17 April 2012
Forget bankruptcies and Chinese PV modules. One of the biggest issues facing the solar industry sits inside the box: a net meter.
While some form of net metering exists or has been proposed in several other countries, including Canada, Australia, France, Italy, Denmark and Germany, net metering is more prevalent in the US, and reflects a different approach to solar.
While some form of net metering exists or has been proposed in several other countries, it is more prevalent in the US.
“In the US, the overwhelming majority of solar systems are intended to offset on- site electric load. In many European counties (Germany is the classic example), even small-scale solar systems are utilized as in-front-of-the-meter generation resources, where little or no on-site load is required,” said Ben Higgins, Mainstream Energy’s Director of Government Affairs..
As of March, 43 US states plus the District of Columbia and Puerto Rico have net metering programs in place, allowing residential and commercial customers who offset their electric use through rooftop solar panels to run their electricity meter backward if they generate more power than they use.
“Because there is no wide adoption of feed-in-tariffs in the US, being able to offset your energy usage is really the only way to generate a return on your solar investment,” says Schott Solar President and CEO Tom Hecht. “It is a pretty basic and fair concept: if you generate your own electricity, you should be able apply that generation against what may be more expensive electricity from the local utility. Without net metering, there would be a lot less distributed generation.”
But the issue is increasingly coming under attack from utilities, which argue net metering customers aren’t paying their fair share and, more pointedly, allege poor households that can’t afford to install solar are financing wealthy customers’ PV panels. Plus, net metering caps limit the number of customers who can financially benefit from installing solar systems.
Protecting and encouraging net metering is a key policy priority of the SEIA in 2012.
Protecting and encouraging net metering is a key policy priority of the Solar Energy Industries Association (SEIA) in 2012, says Carrie Cullen Hitt, SEIA’s Vice President of State Affairs. “We are very active in California where net metering is front and center,” she says. “We’re working to increase the cap in Massachusetts. In Louisiana, an ongoing contested proceeding just started, and this state is important because it’s in the southeast, where widespread net metering is not in place. In Texas a utility has proposed a fixed charge for net metering customers, which is important because it could be precedent-setting for surrounding areas.”
The main focus, however, remains California, where the net metering program is capped at 5% of a utility’s peak demand. Solar industry execs say California will hit this cap in 2013 unless law markers make changes to raise or abolish it.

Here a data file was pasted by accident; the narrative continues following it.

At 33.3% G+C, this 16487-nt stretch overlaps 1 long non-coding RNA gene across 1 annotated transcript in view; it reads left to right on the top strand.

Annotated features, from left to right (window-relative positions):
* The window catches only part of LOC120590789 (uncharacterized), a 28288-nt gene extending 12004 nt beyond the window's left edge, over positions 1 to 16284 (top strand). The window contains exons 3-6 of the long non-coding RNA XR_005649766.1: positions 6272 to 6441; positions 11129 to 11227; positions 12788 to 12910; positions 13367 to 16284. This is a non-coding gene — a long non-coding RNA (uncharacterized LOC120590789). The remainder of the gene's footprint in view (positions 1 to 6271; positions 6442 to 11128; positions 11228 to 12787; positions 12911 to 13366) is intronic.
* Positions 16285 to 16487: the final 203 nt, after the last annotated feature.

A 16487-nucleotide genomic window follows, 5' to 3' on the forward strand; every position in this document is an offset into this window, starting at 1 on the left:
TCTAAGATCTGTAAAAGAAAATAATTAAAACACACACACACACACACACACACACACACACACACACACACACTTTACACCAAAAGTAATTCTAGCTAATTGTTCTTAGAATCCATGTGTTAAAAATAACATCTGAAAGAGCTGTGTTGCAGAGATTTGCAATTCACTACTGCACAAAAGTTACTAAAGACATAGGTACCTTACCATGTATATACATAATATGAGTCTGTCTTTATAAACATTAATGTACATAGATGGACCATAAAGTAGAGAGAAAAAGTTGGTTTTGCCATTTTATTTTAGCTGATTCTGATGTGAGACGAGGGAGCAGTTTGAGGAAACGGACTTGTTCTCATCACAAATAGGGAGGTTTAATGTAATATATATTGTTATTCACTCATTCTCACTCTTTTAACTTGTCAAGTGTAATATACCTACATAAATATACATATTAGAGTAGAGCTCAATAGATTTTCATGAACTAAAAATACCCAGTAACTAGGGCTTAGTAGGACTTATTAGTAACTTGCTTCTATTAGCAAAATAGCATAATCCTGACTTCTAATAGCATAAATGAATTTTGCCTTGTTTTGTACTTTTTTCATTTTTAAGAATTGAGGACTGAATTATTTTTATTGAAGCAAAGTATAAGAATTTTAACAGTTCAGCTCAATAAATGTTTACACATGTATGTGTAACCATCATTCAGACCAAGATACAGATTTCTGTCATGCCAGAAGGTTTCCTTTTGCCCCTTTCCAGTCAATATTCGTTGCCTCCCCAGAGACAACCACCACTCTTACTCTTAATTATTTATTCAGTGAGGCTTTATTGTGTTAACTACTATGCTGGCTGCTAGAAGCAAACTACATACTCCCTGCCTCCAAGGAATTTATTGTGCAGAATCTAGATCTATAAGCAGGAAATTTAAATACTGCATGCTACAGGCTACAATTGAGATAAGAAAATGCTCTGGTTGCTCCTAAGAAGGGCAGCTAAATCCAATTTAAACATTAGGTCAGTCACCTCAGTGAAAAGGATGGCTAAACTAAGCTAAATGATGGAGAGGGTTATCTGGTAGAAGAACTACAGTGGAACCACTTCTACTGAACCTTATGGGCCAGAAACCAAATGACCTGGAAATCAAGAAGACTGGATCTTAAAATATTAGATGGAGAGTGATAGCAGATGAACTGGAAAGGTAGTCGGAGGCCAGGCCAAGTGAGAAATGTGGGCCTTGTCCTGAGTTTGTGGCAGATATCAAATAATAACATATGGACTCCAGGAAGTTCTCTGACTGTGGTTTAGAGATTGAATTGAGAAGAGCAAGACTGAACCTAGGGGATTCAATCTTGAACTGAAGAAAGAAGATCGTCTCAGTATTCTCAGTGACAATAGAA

Aside from it being the largest solar market in the US, “California is where the future happens first,” said Higgins. “So as we engage in this debate in California, it will inevitably bleed into other states.”
Net metering is working in California. The average cost of public sector or commercial solar systems has dropped more than 40% and residential prices have fallen more than 25% since January 2007. It’s saving the state money: public agencies and schools will save $4 billion in electricity costs over the next 30 years using net metering, according to SEIA. And despite utility companies’ claims, it’s not a program that only benefits the rich. The recent PVSolar Report found that nearly two-thirds of California home solar installations in 2009, 2010 and 2011 were in zip codes with median annual household incomes of less than $85,000 and not in the wealthiest areas of the state. Plus, according to a California Public Utilities Cost Benefit Analysis of Pacific Gas & Electric customers, net metering does not shift the cost to non-net metering customers.
What can the solar industry do to encourage net metering? Plenty.
Net metering is necessary for the industry, it is fair, and it is a net positive for the utilities.
“First, we need to work with the utilities to educate them on the advantages of distributed generation from both a grid standpoint and from a business opportunity standpoint,” Schott Solar’s Hecht says. “We believe the utilities have a lot to gain on both levels from distributed solar generation. As well, the solar industry needs to ensure that all stakeholders are aware of the issue, and that solar market participants are reaching out to the wider industry to make sure our positions are heard. At the end of the day, net metering is necessary for the industry, it is fair, and it is a net positive for the utilities.”
Written by Jessica Lyons Hardcastle, News Editor, Solar Novus Today